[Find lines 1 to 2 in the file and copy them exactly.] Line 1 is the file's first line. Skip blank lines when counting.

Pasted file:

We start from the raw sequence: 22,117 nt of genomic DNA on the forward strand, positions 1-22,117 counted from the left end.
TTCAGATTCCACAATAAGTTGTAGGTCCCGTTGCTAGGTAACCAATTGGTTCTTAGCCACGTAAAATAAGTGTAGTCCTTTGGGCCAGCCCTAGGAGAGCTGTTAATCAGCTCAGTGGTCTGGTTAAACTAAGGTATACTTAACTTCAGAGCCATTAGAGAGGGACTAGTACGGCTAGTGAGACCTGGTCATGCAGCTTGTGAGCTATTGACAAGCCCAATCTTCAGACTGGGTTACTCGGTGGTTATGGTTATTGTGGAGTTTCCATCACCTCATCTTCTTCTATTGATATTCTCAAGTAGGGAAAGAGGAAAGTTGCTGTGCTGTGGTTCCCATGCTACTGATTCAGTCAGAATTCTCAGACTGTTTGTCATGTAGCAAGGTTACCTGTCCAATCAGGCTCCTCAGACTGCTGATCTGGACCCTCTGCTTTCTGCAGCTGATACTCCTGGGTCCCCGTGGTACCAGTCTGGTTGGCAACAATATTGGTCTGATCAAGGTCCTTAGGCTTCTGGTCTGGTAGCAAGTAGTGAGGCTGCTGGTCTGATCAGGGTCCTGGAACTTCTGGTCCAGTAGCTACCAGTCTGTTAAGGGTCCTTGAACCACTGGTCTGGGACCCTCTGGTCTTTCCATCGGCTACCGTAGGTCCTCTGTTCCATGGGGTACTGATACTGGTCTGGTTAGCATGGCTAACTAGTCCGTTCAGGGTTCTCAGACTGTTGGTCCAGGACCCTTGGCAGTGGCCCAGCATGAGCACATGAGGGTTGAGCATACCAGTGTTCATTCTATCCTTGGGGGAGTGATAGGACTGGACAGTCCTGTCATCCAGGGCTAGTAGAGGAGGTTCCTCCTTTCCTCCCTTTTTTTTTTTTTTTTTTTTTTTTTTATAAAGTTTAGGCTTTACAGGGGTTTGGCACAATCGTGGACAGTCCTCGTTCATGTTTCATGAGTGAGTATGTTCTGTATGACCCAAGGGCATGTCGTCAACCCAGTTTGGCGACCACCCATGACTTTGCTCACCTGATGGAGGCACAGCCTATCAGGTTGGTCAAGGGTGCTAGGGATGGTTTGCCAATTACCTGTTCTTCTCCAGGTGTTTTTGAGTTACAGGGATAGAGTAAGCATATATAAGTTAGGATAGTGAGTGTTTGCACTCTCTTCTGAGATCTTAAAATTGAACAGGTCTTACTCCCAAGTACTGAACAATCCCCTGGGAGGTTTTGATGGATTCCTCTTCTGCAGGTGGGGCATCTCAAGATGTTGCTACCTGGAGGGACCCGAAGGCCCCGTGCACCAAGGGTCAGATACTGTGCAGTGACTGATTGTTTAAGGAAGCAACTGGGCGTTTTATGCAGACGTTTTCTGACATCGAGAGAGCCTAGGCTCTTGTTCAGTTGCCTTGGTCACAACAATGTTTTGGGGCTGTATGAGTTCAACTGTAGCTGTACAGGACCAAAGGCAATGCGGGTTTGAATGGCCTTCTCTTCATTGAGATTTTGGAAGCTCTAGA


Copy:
We start from the raw sequence: 22,117 nt of genomic DNA on the forward strand, positions 1-22,117 counted from the left end.
TTCAGATTCCACAATAAGTTGTAGGTCCCGTTGCTAGGTAACCAATTGGTTCTTAGCCACGTAAAATAAGTGTAGTCCTTTGGGCCAGCCCTAGGAGAGCTGTTAATCAGCTCAGTGGTCTGGTTAAACTAAGGTATACTTAACTTCAGAGCCATTAGAGAGGGACTAGTACGGCTAGTGAGACCTGGTCATGCAGCTTGTGAGCTATTGACAAGCCCAATCTTCAGACTGGGTTACTCGGTGGTTATGGTTATTGTGGAGTTTCCATCACCTCATCTTCTTCTATTGATATTCTCAAGTAGGGAAAGAGGAAAGTTGCTGTGCTGTGGTTCCCATGCTACTGATTCAGTCAGAATTCTCAGACTGTTTGTCATGTAGCAAGGTTACCTGTCCAATCAGGCTCCTCAGACTGCTGATCTGGACCCTCTGCTTTCTGCAGCTGATACTCCTGGGTCCCCGTGGTACCAGTCTGGTTGGCAACAATATTGGTCTGATCAAGGTCCTTAGGCTTCTGGTCTGGTAGCAAGTAGTGAGGCTGCTGGTCTGATCAGGGTCCTGGAACTTCTGGTCCAGTAGCTACCAGTCTGTTAAGGGTCCTTGAACCACTGGTCTGGGACCCTCTGGTCTTTCCATCGGCTACCGTAGGTCCTCTGTTCCATGGGGTACTGATACTGGTCTGGTTAGCATGGCTAACTAGTCCGTTCAGGGTTCTCAGACTGTTGGTCCAGGACCCTTGGCAGTGGCCCAGCATGAGCACATGAGGGTTGAGCATACCAGTGTTCATTCTATCCTTGGGGGAGTGATAGGACTGGACAGTCCTGTCATCCAGGGCTAGTAGAGGAGGTTCCTCCTTTCCTCCCTTTTTTTTTTTTTTTTTTTTTTTTTTATAAAGTTTAGGCTTTACAGGGGTTTGGCACAATCGTGGACAGTCCTCGTTCATGTTTCATGAGTGAGTATGTTCTGTATGACCCAAGGGCATGTCGTCAACCCAGTTTGGCGACCACCCATGACTTTGCTCACCTGATGGAGGCACAGCCTATCAGGTTGGTCAAGGGTGCTAGGGATGGTTTGCCAATTACCTGTTCTTCTCCAGGTGTTTTTGAGTTACAGGGATAGAGTAAGCATATATAAGTTAGGATAGTGAGTGTTTGCACTCTCTTCTGAGATCTTAAAATTGAACAGGTCTTACTCCCAAGTACTGAACAATCCCCTGGGAGGTTTTGATGGATTCCTCTTCTGCAGGTGGGGCATCTCAAGATGTTGCTACCTGGAGGGACCCGAAGGCCCCGTGCACCAAGGGTCAGATACTGTGCAGTGACTGATTGTTTAAGGAAGCAACTGGGCGTTTTATGCAGACGTTTTCTGACATCGAGAGAGCCTAGGCTCTTGTTCAGTTGCCTTGGTCACAACAATGTTTTGGGGCTGTATGAGTTCAACTGTAGCTGTACAGGACCAAAGGCAATGCGGGTTTGAATGGCCTTCTCTTCATTGAGATTTTGGAAGCTCTAGA